The recalled Jeep shifter that may have been involved in Star Trek actor Anton Yelchin’s death is a straightforward example of how things get harder to use when you take controls out of hardware and put them into software. It’s a UI problem, and an entirely avoidable one.
First things first: if you have a 2014 or 2015 Jeep Grand Cherokee or a 2012-2014 Dodge Charger or Chrysler 300, you should call your dealer right now and set up an appointment for the recall. According to my local dealer, the update takes 3.5 hours, and it patches the car’s software to engage the emergency brake if the driver’s door is opened when the car is in neutral. That’s it. It’s a software update that was finally accelerated in the past few weeks after a death, even though problems with this shifter were so widespread that it made local TV news stories last year, the National Highway Transportation Administration issued a harsh report in February, and FCA recalled the shifter in April. The timeline is damning, but at least the update is here now. Go get it.
Onto the underlying issue: like most modern automatic shifters, the Jeep’s shift lever itself doesn’t mechanically control the transmission, even though it looks and moves like a traditional shift lever. Instead, it’s fundamentally a software switch that controls the transmission electronically. The problem is that the “Monostable” design doesn’t provide any meaningful feedback about what gear you’re in — it returns to the center position after each shift. To completely confirm if you’re in drive or park or reverse, you have to look at either the LEDs on the shifter (often covered by your palm) or the digital display in the instrument cluster. This has confused thousands of people, led to over a hundred injuries, and now potentially a death. And it’s all because of a design that prioritizes screens over switches.
Here’s what the NHTSA said about the shifter in February:
… [T]he Monostable shifter is not intuitive and provides poor tactile and visual feedback to the driver, increasing the potential for unintended gear selection.
ODI’s analysis… identified 306 incidents of vehicle rollaway following intended shifts to Park in the 2014-2015 Grand Cherokee. These resulted in 117 alleged crashes. Twenty-eight of the crashes reportedly caused injuries, including 3 with a fractured pelvis and 4 others requiring some degree of hospitalization (a ruptured bladder, fractured kneecap, broken ribs, damaged to right leg). Other injuries include reports of a broken nose, facial lacerations requiring stitches, sprained knees, severe bruising, and trauma to legs.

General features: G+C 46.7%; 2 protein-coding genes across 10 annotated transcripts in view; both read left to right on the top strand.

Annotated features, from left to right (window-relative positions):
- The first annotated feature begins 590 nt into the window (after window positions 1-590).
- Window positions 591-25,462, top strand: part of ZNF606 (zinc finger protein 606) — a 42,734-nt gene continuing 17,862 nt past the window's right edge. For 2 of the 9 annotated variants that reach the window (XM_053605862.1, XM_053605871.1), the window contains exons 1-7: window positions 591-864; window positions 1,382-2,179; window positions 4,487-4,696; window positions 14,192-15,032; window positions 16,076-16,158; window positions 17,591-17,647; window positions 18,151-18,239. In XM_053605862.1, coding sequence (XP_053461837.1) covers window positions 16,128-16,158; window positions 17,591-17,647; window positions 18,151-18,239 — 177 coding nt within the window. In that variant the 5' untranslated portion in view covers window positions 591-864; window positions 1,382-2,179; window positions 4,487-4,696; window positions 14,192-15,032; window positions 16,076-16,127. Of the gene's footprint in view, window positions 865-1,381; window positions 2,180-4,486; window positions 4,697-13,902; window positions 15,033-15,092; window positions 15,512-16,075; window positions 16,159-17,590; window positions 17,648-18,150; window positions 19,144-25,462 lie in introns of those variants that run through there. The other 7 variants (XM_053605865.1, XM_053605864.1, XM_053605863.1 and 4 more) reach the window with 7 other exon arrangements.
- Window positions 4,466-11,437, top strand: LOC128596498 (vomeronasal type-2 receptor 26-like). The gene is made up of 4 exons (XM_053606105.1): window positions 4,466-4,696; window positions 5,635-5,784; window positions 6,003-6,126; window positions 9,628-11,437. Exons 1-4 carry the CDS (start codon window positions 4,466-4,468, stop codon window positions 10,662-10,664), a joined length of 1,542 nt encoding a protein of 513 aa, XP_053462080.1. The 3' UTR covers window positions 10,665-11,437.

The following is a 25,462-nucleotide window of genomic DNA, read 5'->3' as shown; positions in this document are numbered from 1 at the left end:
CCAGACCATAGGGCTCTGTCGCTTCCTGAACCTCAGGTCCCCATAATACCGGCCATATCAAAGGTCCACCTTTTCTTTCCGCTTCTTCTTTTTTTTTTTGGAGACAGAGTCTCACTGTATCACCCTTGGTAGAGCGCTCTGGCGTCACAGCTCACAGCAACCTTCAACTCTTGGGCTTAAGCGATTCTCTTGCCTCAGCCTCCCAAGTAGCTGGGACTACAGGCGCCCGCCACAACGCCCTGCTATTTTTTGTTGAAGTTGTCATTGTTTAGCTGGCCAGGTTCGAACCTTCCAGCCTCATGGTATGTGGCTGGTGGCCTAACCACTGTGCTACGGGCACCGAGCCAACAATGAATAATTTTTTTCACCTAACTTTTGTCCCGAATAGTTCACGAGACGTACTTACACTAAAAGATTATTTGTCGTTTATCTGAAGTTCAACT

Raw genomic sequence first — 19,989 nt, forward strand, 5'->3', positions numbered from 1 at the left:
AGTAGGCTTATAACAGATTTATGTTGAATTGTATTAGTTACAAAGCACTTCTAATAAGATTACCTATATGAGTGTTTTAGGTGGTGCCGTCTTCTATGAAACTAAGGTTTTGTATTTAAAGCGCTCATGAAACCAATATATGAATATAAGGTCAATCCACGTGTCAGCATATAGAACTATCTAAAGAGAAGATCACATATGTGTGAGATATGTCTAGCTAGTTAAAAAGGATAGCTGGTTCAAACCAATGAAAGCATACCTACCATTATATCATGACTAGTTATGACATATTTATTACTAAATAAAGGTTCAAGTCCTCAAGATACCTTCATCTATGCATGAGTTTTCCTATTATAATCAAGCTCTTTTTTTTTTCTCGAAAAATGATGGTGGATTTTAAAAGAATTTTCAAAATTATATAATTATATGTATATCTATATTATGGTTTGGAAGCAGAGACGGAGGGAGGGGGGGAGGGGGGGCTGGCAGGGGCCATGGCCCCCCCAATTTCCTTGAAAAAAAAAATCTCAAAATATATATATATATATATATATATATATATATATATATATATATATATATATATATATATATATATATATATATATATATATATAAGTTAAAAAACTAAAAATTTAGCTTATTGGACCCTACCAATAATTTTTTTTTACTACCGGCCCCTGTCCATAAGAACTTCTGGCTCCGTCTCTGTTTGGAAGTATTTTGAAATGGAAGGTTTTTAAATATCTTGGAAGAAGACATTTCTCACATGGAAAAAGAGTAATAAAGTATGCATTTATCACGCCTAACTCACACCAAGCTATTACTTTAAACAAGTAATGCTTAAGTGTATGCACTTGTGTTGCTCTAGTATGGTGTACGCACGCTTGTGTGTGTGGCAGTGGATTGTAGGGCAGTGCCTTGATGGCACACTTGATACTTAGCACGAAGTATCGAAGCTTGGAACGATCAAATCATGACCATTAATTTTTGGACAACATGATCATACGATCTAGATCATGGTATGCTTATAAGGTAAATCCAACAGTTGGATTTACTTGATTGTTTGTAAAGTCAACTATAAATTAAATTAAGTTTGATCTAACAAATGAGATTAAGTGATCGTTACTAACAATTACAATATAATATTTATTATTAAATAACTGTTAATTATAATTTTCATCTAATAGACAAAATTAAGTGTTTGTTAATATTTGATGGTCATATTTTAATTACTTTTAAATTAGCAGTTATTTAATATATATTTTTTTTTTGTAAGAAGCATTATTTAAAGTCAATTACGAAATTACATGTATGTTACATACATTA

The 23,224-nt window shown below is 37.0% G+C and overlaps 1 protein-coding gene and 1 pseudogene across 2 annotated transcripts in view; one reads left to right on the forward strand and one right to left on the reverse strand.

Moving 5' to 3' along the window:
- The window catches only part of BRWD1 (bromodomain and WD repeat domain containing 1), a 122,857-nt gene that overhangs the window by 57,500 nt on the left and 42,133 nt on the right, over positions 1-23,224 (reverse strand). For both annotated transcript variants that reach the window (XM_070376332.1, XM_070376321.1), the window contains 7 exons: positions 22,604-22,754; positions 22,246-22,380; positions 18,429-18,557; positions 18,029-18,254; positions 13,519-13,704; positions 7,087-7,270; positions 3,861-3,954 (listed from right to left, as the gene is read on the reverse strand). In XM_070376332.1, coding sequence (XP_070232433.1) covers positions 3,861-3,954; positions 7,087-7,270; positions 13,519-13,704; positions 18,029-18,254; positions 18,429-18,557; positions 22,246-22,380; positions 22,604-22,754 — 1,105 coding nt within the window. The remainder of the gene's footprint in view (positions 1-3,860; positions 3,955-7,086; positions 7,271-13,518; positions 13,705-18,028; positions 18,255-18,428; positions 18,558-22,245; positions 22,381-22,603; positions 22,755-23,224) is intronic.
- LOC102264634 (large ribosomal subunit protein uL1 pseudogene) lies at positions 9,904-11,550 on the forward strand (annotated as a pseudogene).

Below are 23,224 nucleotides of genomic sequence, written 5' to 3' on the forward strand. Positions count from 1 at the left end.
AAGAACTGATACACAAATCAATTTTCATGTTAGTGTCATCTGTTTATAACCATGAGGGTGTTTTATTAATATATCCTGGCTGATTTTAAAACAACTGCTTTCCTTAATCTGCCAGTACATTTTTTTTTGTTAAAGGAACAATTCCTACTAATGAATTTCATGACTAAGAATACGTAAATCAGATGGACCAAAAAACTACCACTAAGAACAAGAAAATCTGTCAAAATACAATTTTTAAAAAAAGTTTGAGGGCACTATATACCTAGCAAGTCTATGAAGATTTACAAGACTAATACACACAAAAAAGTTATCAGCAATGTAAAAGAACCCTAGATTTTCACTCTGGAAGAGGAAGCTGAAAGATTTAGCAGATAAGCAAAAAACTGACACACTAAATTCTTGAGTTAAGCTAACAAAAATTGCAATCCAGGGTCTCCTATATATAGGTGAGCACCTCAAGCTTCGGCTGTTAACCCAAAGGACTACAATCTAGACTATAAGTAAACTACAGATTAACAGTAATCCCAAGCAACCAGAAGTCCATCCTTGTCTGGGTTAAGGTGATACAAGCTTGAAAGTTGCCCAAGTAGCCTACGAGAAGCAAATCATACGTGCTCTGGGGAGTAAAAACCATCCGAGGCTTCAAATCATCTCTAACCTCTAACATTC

We made the quick video above in my car to show off how the shifter works — there are little notches as you push the shifter in either direction to indicate what gear you’re in, but they’re fairly subtle and easy to miss if you’re not paying attention. It’s actually really easy to land in reverse when you’re trying to put the thing in park; if you read Jeep forums the users there have settled on “just hold it all the way forward for an extra second” as their unofficial strategy to make sure it’s in park.
electronic gearshifts are a design playground across the car industry
This reminds me more of kids making up moves in their favorite video games than people discussing how to safely make sure their 4,500-pound SUV doesn’t roll away when they’re not looking, but that’s what happens when you replace familiar controls with systems that are more like joysticks than gearshifts without thinking the implications through.
It doesn’t have to be this way: electronic shifters can be great, and they’re a design playground across the car industry. If you don’t have to physically link the gear selector to the transmission, you don’t have to have a shifter at all: you can have a dial, like on Chrysler’s own 200. You can have push buttons, like on the Acura TLX. You can build a weird spaceship pod, like automatic BMWs have. I love the weird BMW spaceship shifter! It’s everything I’ve ever wanted from the future of car design.
All of those designs are radically different, and they’re all better than the Jeep shifter, because they unambiguously link the results of user input to mechanical results. Turn the knob all the way to the left or push the P button, and you’re in park. On the Jeep, a forward press of the shifter can land you in reverse or neutral or park, and it all feels like the same physical action unless you’re paying slightly more attention than you’re used to. That’s bad.
there is tremendous value in physical controls that always do what users understand
Here’s the thing though: we are surrounded every day by more and more things that demand we check screens to figure out how they’re working instead of examining physical states. There are tons of reasons why this is generally good — being able to remap switches to different software controls adds flexibility and power to all kinds of devices, and the consequences of user error usually aren’t deadly. No one ever filed a safety incident report because they tried to mute their iPad and locked the screen rotation instead.
But there is also tremendous value in physical controls that always do what users understand them to do just by looking at them, and provide tactile feedback about their state. The Jeep debacle is what happens when interface designers assume what happens on a screen is as meaningful as what happens in real life. Turns out that’s a huge mistake.